Fate of Southie Tasty in hands of Boston Licensing Board
The board decides tomorrow whether a proposal by Tasty Burger to limit its hours and cut back an outdoor patio at a proposed L Street location are enough to warrant a food serving license or whether some nearby residents are right that the burger outlet would ruin the neighborhood.
Tasty Burger had originally proposed staying open until 1 a.m. at the site of the old Boathouse ice-cream place and add a 40-seat patio, but in the face of criticism from neighbors scaled its proposed hours back to 10 p.m. most nights and midnight on Friday and Saturday - and agreed to cut the number of outdoor seats to 20. The patio will only be open until 10 p.m. all nights.
Tasty Burger lawyer Joseph Hanley, of McDermott, Quilty and Miller told the board this morning the Southie Tasty would be nothing like the one in the Fenway: No beer, no indoor seating, no parking lot. Instead, it would be sort of like the Boathouse, only with burgers - and also ice cream. He said 10 p.m. five nights a week was a more than reasonable answer to residents' concerns about late-night noise, noting several other nearby restaurants and bars are open until 1 a.m.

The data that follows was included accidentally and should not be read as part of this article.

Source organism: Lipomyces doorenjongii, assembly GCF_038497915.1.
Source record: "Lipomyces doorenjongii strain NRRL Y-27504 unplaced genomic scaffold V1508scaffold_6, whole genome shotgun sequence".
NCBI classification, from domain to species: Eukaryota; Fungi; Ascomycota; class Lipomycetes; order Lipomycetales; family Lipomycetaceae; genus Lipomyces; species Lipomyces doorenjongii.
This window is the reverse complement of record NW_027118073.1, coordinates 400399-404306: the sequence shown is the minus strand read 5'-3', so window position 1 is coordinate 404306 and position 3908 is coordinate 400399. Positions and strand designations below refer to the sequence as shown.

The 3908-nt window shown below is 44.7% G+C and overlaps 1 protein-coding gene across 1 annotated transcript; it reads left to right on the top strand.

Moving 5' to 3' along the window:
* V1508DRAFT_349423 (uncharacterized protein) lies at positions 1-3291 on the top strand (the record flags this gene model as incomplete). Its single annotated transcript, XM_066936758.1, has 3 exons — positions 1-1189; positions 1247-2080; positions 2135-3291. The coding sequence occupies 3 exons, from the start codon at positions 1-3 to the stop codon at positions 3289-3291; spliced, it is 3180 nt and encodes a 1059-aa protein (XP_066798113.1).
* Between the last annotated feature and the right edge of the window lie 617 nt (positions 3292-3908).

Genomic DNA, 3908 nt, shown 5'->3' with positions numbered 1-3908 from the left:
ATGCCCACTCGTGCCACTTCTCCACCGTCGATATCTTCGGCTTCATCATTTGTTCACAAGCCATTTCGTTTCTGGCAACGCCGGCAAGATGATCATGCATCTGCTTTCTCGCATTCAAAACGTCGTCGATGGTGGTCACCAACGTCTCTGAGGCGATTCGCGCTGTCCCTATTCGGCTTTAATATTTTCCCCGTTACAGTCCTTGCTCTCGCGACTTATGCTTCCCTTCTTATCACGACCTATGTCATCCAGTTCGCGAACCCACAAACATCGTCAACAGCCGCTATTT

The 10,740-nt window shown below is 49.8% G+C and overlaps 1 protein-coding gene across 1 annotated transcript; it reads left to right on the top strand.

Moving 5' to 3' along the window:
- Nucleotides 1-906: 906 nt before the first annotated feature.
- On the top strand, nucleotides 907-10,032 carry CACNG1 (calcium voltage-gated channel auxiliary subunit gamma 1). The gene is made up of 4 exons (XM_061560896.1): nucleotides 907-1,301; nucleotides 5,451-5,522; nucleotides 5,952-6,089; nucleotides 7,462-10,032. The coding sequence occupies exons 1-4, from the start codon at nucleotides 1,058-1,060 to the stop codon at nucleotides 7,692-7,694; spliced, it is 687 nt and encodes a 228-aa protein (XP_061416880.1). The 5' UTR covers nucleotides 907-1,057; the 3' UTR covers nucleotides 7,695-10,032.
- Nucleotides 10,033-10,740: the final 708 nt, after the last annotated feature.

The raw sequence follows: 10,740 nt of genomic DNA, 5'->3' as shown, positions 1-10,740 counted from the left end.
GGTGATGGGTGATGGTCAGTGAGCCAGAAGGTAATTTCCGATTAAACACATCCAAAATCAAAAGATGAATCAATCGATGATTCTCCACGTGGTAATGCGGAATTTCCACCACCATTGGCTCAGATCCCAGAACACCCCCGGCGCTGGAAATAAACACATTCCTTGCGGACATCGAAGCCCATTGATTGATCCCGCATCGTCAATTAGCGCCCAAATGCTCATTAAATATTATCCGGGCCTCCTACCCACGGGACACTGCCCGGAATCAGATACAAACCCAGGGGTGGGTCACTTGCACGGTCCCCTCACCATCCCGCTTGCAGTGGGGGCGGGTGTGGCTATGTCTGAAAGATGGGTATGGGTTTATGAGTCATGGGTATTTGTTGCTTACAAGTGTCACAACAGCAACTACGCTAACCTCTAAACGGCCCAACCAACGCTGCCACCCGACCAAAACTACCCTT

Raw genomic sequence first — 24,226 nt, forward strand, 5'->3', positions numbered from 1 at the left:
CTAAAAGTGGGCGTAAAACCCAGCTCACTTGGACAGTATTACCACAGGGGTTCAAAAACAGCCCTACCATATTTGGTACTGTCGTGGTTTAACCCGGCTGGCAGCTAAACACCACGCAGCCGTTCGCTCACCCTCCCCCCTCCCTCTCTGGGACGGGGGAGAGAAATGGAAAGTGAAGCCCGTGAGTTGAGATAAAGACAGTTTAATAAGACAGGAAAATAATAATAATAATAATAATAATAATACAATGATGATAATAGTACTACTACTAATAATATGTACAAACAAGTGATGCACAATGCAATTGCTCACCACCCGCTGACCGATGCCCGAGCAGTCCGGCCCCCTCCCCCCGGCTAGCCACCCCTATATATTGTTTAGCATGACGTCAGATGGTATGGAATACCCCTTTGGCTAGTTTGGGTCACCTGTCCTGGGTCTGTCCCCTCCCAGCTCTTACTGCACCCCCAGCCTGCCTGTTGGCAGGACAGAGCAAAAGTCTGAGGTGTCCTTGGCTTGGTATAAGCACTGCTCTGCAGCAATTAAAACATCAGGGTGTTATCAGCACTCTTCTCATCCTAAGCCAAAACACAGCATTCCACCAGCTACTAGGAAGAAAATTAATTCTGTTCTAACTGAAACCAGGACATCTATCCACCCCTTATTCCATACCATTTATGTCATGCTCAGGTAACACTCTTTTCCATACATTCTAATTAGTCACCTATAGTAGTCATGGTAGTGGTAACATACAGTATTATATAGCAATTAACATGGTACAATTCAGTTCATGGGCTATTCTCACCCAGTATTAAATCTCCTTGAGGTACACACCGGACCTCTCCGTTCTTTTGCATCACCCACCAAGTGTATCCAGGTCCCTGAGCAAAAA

Hanley said Boston is in dire need of such high-quality, small outlets for burgers.
Several residents who attended the hearing, however, said the proposed patio directly abuts residential properties in an area where noise is already amplified and relayed long distances, that the concrete pad Tasty Burger has already put down for it could mean basement flooding, that South Boston already has places to get a good burger and that boozers coming out of nearby bars will use their stoops for eating burgers and their alleyways for relieving themselves. Residents said they were not opposed to any business at the site, but said they wanted something more like the Boathouse - a place that closed early in the evening and wasn't open at all in the winter.
Mayor Tom Menino, City Councilor Bill Linehan and state Sen. Jack Hart sent representatives to support the outlet, saying the restaurant had proposed reasonable compromises to respect neighbors and that if the later weekend hours proved a problem, the board could scale them back. State Rep. Nick Collins, however, opposed the burger outlet because of the concerns from neighbors.